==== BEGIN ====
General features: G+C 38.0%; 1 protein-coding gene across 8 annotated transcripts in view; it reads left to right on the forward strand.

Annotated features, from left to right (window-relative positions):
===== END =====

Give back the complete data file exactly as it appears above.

General features: G+C 38.0%; 1 protein-coding gene across 8 annotated transcripts in view; it reads left to right on the forward strand.

Annotated features, from left to right (window-relative positions):